Celiac disease patient perspective
Download
1 / 12

Celiac Disease: Patient Perspective - PowerPoint PPT Presentation


  • 89 Views
  • Updated On :

Celiac Disease: Patient Perspective. C. Kupper, RD, CD, Executive Director ( admin@gluten.net ) Gluten Intolerance Group of North America USA) www.gluten.net. Living & Coping with Celiac Disease. 44% found GFD difficult to follow* 2. 84% have problems identifying GF foods*

loader
I am the owner, or an agent authorized to act on behalf of the owner, of the copyrighted work described.
capcha
Download Presentation

PowerPoint Slideshow about 'Celiac Disease: Patient Perspective' - taber


An Image/Link below is provided (as is) to download presentation

Download Policy: Content on the Website is provided to you AS IS for your information and personal use and may not be sold / licensed / shared on other websites without getting consent from its author.While downloading, if for some reason you are not able to download a presentation, the publisher may have deleted the file from their server.


- - - - - - - - - - - - - - - - - - - - - - - - - - E N D - - - - - - - - - - - - - - - - - - - - - - - - - -
Presentation Transcript
Celiac disease patient perspective l.jpg

Celiac Disease: Patient Perspective

C. Kupper, RD, CD, Executive Director (admin@gluten.net)

Gluten Intolerance Group of North America USA)

www.gluten.net


Living coping with celiac disease l.jpg
Living & Coping with Celiac Disease

  • 44% found GFD difficult to follow*

    2. 84% have problems identifying GF foods*

    3.Quality of life negatively impacts§

    • Ability to travel (82%)

    • Ability to eat out (86%)

    • Family life (67%)

    • Work/Career (41%)

*Canadian Celiac Health Survey October 2002 § J Am Diet Assoc 2003, Lee and Newman


Gluten reactions l.jpg
Gluten Reactions

  • 75% feel can differentiate a ‘gluten’ vs. other intolerance reaction

  • Reactions last several hours to days

    • Self-reported 4 hours to 14 days

    • Reactions range from intestinal to extra-intestinal, and classic allergic-type reactions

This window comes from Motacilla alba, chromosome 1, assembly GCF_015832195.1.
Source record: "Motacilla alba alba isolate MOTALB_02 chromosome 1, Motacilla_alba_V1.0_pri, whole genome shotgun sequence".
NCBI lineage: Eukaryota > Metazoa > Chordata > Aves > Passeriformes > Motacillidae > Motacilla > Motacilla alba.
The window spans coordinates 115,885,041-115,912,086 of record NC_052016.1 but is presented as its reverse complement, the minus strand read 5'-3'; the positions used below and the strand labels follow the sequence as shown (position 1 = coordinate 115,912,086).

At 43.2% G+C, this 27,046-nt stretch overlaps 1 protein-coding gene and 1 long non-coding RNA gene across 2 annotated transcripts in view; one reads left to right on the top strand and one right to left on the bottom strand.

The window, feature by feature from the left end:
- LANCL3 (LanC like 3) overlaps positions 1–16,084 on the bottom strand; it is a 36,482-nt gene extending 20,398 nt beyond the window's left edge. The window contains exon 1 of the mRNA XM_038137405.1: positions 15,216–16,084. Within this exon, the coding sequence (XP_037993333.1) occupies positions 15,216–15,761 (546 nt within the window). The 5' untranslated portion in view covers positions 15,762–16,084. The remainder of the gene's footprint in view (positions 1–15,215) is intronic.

Online patient survey of 620 persons on a GFD from Celiac List Serve (3/2005)


Where celiac disease patients get information and guidance l.jpg

Primary Sources

Support groups

Internet

List serves, chat groups

Self-help books

Secondary Sources

Doctor

Dietitian

Celiac research facility

Medical websites

Where Celiac Disease PatientsGet Information and Guidance

*Canadian Celiac Health Survey October 2002; Online patient survey (3/2005)


Slide5 l.jpg
Do consumers perceive that there are gluten exposure levels below which they are not concerned with health risks?

  • Yes and No

    • Depends on consumer’s confidence and acceptance of research vs. testimonials

    • Consumer inability to correctly interpret research findings

    • Perpetuation of mis-information

Online patient survey of 620 persons on a GFD from Celiac List Serve (3/2005)


Varying levels of gluten sensitivity l.jpg
Varying Levels of Gluten Sensitivity below which they are not concerned with health risks?

  • Celiac disease vs. gluten intolerance

  • Perception of gluten ‘poisoning’ vs. other reaction causes

  • Fear Factor of complications from gluten ingestion


Define gluten free in usa l.jpg
Define Gluten Free in USA? below which they are not concerned with health risks?

  • No definition – 19%

  • 20 ppm gluten –13%

  • 200 ppm gluten – 5%

  • Zero – 42%

  • Don’t know – 21%

Online patient survey of 620 persons on a GFD from Celiac List Serve (3/2005)


Do you trust products labeled gf l.jpg

71% - Yes below which they are not concerned with health risks?

22% - No

7% - Sometimes

25% - Possibly

27% - Yes

45% - No

‘Gluten’ Reaction

from Labeled

GF Food

Do You Trust Products Labeled GF?

Online patient survey of 620 persons on a GFD from Celiac List Serve (3/2005)


The gf consumer l.jpg

Compulsive about food safety & contamination below which they are not concerned with health risks?

Limited trust in labeling & manufacturing practices

Limited understanding of good manufacturing practices

Want company accountability / assurance

May translate information to an extreme

Descriptive labeling not considered beneficial - ‘no gluten ingredients added’

Changes in ingredients can change GF Status – i.e.: food starch

The GF Consumer


Consumer comments l.jpg
Consumer Comments below which they are not concerned with health risks?

  • Without effective labeling how can someone who is being damaged by gluten sensitivity/CD, protect themselves? 

  • Even if you call a company they can change their process/ingredients and we never know.

  • If the product appears GF on the label but is not marked GF, I do not trust the product.

  • I get sick eating GF foods…I don’t trust anything not made in a dedicated plant.

St John’s Celiac List Serve (3/2005)


Closing thoughts l.jpg
Closing Thoughts below which they are not concerned with health risks?

  • Speak same language - ‘‘Translator’’

    • Consistent Simple Terminology between industry & consumer

      • ppm

      • gluten

  • Education component lacking – consumer and industry

  • Reasonable vs. lowest threshold

    • Consumer safety

    • Manufacturer compliance


Bottom line l.jpg
Bottom Line below which they are not concerned with health risks?

Gluten intolerant consumers

want to rely on labeling,

with a high level of confidence,

to make safe food choices

for their health and well-being.